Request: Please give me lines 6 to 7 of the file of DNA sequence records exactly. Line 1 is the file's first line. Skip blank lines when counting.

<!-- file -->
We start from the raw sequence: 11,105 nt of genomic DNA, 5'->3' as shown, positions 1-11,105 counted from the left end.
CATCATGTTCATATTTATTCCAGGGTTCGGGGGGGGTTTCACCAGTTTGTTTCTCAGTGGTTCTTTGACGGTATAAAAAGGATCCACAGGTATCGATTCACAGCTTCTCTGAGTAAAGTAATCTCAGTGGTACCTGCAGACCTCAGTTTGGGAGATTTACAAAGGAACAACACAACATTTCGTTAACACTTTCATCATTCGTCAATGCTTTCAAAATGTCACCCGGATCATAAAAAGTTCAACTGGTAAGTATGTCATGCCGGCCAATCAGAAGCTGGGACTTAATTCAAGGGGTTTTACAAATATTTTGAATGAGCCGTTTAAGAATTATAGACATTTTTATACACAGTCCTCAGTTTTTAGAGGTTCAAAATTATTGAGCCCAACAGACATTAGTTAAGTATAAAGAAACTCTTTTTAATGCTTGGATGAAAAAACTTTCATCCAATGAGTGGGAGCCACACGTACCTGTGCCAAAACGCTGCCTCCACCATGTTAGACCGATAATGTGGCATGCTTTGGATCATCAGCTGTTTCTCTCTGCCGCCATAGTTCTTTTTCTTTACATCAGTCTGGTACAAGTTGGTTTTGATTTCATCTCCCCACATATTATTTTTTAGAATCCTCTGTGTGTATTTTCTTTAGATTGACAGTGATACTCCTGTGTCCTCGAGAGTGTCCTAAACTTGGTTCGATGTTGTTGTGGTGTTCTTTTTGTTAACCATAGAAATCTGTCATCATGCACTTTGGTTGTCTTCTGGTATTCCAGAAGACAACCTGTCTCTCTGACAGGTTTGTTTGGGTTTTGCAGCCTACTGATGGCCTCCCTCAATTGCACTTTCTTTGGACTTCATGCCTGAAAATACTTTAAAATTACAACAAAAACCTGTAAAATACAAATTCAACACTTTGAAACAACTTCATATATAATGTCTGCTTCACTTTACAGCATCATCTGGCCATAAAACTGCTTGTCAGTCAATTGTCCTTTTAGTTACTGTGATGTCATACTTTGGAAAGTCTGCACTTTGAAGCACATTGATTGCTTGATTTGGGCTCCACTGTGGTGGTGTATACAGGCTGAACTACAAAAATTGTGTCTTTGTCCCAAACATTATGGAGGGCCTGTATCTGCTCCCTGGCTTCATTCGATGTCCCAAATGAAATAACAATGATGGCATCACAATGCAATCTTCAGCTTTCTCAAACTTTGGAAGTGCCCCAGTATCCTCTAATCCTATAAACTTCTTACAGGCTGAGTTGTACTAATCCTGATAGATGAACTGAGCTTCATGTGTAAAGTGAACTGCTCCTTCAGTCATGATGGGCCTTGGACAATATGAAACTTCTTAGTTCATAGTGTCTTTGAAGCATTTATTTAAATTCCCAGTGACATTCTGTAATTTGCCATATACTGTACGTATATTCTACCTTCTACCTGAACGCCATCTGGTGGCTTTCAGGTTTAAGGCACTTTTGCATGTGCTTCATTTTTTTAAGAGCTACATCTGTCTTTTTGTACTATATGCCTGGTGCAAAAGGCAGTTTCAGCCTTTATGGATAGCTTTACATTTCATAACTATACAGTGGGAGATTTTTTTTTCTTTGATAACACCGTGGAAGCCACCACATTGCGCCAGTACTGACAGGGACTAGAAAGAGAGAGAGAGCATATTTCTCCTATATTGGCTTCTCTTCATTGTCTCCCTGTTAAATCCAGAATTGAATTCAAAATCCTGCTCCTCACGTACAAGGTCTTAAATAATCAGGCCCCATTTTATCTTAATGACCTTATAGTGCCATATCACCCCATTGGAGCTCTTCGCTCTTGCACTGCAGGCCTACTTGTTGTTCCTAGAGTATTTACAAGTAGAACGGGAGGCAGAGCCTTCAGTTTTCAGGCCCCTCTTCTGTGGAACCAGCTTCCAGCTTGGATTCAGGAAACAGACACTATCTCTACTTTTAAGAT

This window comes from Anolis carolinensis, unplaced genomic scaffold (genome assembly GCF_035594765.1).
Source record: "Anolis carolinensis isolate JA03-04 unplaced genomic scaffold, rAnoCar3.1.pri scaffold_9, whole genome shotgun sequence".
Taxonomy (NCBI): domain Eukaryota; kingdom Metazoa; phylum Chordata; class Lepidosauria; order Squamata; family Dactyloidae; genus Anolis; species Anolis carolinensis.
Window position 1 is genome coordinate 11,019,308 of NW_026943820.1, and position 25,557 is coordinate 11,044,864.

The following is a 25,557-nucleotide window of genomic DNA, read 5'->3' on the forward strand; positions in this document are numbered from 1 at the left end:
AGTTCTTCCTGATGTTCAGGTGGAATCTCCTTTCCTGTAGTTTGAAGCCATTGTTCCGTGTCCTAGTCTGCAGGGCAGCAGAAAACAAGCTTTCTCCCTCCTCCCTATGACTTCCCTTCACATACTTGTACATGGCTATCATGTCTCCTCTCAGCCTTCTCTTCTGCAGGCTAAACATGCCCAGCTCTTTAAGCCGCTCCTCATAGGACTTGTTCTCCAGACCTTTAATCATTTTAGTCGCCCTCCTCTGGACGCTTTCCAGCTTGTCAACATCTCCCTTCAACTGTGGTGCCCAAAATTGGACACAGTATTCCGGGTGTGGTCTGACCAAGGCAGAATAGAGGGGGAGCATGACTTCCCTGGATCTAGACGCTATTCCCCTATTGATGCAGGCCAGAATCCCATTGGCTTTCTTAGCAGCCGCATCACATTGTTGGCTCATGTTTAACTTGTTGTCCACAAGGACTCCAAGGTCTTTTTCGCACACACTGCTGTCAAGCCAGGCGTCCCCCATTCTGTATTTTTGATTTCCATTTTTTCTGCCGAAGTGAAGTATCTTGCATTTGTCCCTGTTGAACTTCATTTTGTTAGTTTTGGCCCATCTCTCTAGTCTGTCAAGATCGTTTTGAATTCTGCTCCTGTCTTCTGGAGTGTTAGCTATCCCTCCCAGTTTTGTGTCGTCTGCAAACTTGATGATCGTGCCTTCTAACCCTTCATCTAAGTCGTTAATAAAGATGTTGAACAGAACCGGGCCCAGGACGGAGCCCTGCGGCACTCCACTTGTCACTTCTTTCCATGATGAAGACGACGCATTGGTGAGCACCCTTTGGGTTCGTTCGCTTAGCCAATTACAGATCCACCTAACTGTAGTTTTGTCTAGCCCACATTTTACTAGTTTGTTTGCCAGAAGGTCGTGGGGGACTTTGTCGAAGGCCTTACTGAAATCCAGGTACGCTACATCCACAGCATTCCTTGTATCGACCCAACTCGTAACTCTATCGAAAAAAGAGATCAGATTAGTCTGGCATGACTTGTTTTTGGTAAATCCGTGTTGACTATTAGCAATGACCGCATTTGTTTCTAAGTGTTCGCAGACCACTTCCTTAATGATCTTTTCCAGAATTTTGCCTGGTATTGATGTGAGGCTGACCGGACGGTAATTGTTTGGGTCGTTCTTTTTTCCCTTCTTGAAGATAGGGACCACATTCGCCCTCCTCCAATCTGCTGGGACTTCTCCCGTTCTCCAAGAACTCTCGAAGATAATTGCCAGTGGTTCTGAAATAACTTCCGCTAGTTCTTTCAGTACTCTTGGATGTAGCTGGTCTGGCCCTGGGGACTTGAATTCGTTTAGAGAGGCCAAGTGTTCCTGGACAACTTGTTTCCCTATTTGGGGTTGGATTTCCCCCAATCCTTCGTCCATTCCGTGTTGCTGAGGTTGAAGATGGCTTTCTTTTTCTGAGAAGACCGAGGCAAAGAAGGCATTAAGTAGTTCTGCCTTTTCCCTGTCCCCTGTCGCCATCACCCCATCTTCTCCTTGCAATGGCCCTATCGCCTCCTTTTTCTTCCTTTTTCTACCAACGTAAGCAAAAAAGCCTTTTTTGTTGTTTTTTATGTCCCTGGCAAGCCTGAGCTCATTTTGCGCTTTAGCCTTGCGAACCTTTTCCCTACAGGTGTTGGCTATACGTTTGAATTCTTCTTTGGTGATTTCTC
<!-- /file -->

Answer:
Window position 1 is genome coordinate 11,019,308 of NW_026943820.1, and position 25,557 is coordinate 11,044,864.

The following is a 25,557-nucleotide window of genomic DNA, read 5'->3' on the forward strand; positions in this document are numbered from 1 at the left end: